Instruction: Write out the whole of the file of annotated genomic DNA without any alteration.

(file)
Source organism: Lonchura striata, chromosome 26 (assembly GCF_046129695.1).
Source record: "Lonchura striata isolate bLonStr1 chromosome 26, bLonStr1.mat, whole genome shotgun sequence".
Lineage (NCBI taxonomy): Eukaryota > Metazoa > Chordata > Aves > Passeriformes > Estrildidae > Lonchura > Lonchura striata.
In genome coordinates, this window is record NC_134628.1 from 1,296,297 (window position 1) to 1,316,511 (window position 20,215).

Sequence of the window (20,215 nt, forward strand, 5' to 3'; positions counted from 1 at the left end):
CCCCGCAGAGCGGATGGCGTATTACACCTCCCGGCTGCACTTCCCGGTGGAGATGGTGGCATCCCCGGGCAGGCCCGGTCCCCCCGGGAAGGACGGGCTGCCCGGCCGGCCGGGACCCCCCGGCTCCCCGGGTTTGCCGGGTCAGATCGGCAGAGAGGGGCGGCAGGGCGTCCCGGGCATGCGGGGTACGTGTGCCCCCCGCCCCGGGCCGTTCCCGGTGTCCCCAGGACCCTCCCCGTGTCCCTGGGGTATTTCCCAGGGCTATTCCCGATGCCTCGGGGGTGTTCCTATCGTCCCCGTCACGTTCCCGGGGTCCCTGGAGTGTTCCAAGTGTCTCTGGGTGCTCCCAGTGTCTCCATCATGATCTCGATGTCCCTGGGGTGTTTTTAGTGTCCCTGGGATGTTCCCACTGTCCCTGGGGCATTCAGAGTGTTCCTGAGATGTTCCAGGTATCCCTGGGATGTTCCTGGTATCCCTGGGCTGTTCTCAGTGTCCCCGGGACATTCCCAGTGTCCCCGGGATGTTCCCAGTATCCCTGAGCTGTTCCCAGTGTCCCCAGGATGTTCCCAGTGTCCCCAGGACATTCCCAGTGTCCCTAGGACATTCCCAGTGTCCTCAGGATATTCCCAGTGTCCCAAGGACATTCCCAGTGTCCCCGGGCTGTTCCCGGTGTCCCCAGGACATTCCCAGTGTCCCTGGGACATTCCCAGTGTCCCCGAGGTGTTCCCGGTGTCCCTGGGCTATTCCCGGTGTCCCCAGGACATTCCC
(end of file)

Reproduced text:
Source organism: Lonchura striata, chromosome 26 (assembly GCF_046129695.1).
Source record: "Lonchura striata isolate bLonStr1 chromosome 26, bLonStr1.mat, whole genome shotgun sequence".
Lineage (NCBI taxonomy): Eukaryota > Metazoa > Chordata > Aves > Passeriformes > Estrildidae > Lonchura > Lonchura striata.
In genome coordinates, this window is record NC_134628.1 from 1,296,297 (window position 1) to 1,316,511 (window position 20,215).

Sequence of the window (20,215 nt, forward strand, 5' to 3'; positions counted from 1 at the left end):
CCCCGCAGAGCGGATGGCGTATTACACCTCCCGGCTGCACTTCCCGGTGGAGATGGTGGCATCCCCGGGCAGGCCCGGTCCCCCCGGGAAGGACGGGCTGCCCGGCCGGCCGGGACCCCCCGGCTCCCCGGGTTTGCCGGGTCAGATCGGCAGAGAGGGGCGGCAGGGCGTCCCGGGCATGCGGGGTACGTGTGCCCCCCGCCCCGGGCCGTTCCCGGTGTCCCCAGGACCCTCCCCGTGTCCCTGGGGTATTTCCCAGGGCTATTCCCGATGCCTCGGGGGTGTTCCTATCGTCCCCGTCACGTTCCCGGGGTCCCTGGAGTGTTCCAAGTGTCTCTGGGTGCTCCCAGTGTCTCCATCATGATCTCGATGTCCCTGGGGTGTTTTTAGTGTCCCTGGGATGTTCCCACTGTCCCTGGGGCATTCAGAGTGTTCCTGAGATGTTCCAGGTATCCCTGGGATGTTCCTGGTATCCCTGGGCTGTTCTCAGTGTCCCCGGGACATTCCCAGTGTCCCCGGGATGTTCCCAGTATCCCTGAGCTGTTCCCAGTGTCCCCAGGATGTTCCCAGTGTCCCCAGGACATTCCCAGTGTCCCTAGGACATTCCCAGTGTCCTCAGGATATTCCCAGTGTCCCAAGGACATTCCCAGTGTCCCCGGGCTGTTCCCGGTGTCCCCAGGACATTCCCAGTGTCCCTGGGACATTCCCAGTGTCCCCGAGGTGTTCCCGGTGTCCCTGGGCTATTCCCGGTGTCCCCAGGACATTCCC